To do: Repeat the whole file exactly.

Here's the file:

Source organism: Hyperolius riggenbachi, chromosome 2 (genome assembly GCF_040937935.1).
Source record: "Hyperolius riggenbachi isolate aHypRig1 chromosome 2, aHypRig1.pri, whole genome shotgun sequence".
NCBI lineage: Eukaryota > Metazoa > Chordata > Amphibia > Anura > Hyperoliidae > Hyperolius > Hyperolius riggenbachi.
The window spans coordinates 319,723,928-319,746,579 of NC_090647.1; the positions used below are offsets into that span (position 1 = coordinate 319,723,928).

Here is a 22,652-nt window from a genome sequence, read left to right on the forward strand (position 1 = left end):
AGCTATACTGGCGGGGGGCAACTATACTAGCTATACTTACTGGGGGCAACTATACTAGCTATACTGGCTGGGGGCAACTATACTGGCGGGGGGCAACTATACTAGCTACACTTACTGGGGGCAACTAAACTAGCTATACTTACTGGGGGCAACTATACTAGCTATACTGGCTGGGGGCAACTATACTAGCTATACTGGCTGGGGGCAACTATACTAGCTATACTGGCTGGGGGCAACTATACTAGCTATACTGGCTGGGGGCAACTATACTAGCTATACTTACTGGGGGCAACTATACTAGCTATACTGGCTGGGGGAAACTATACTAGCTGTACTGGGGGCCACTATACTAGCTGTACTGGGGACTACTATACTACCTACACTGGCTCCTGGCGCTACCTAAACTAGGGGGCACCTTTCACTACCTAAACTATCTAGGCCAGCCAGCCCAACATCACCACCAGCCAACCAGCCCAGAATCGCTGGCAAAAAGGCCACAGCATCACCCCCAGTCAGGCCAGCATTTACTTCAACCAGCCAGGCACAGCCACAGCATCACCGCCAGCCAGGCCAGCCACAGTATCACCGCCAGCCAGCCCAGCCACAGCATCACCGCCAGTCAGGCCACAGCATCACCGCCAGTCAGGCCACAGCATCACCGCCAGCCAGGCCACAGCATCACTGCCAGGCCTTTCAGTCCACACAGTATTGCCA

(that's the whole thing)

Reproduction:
Source organism: Hyperolius riggenbachi, chromosome 2 (genome assembly GCF_040937935.1).
Source record: "Hyperolius riggenbachi isolate aHypRig1 chromosome 2, aHypRig1.pri, whole genome shotgun sequence".
NCBI lineage: Eukaryota > Metazoa > Chordata > Amphibia > Anura > Hyperoliidae > Hyperolius > Hyperolius riggenbachi.
The window spans coordinates 319,723,928-319,746,579 of NC_090647.1; the positions used below are offsets into that span (position 1 = coordinate 319,723,928).

Here is a 22,652-nt window from a genome sequence, read left to right on the forward strand (position 1 = left end):
AGCTATACTGGCGGGGGGCAACTATACTAGCTATACTTACTGGGGGCAACTATACTAGCTATACTGGCTGGGGGCAACTATACTGGCGGGGGGCAACTATACTAGCTACACTTACTGGGGGCAACTAAACTAGCTATACTTACTGGGGGCAACTATACTAGCTATACTGGCTGGGGGCAACTATACTAGCTATACTGGCTGGGGGCAACTATACTAGCTATACTGGCTGGGGGCAACTATACTAGCTATACTGGCTGGGGGCAACTATACTAGCTATACTTACTGGGGGCAACTATACTAGCTATACTGGCTGGGGGAAACTATACTAGCTGTACTGGGGGCCACTATACTAGCTGTACTGGGGACTACTATACTACCTACACTGGCTCCTGGCGCTACCTAAACTAGGGGGCACCTTTCACTACCTAAACTATCTAGGCCAGCCAGCCCAACATCACCACCAGCCAACCAGCCCAGAATCGCTGGCAAAAAGGCCACAGCATCACCCCCAGTCAGGCCAGCATTTACTTCAACCAGCCAGGCACAGCCACAGCATCACCGCCAGCCAGGCCAGCCACAGTATCACCGCCAGCCAGCCCAGCCACAGCATCACCGCCAGTCAGGCCACAGCATCACCGCCAGTCAGGCCACAGCATCACCGCCAGCCAGGCCACAGCATCACTGCCAGGCCTTTCAGTCCACACAGTATTGCCA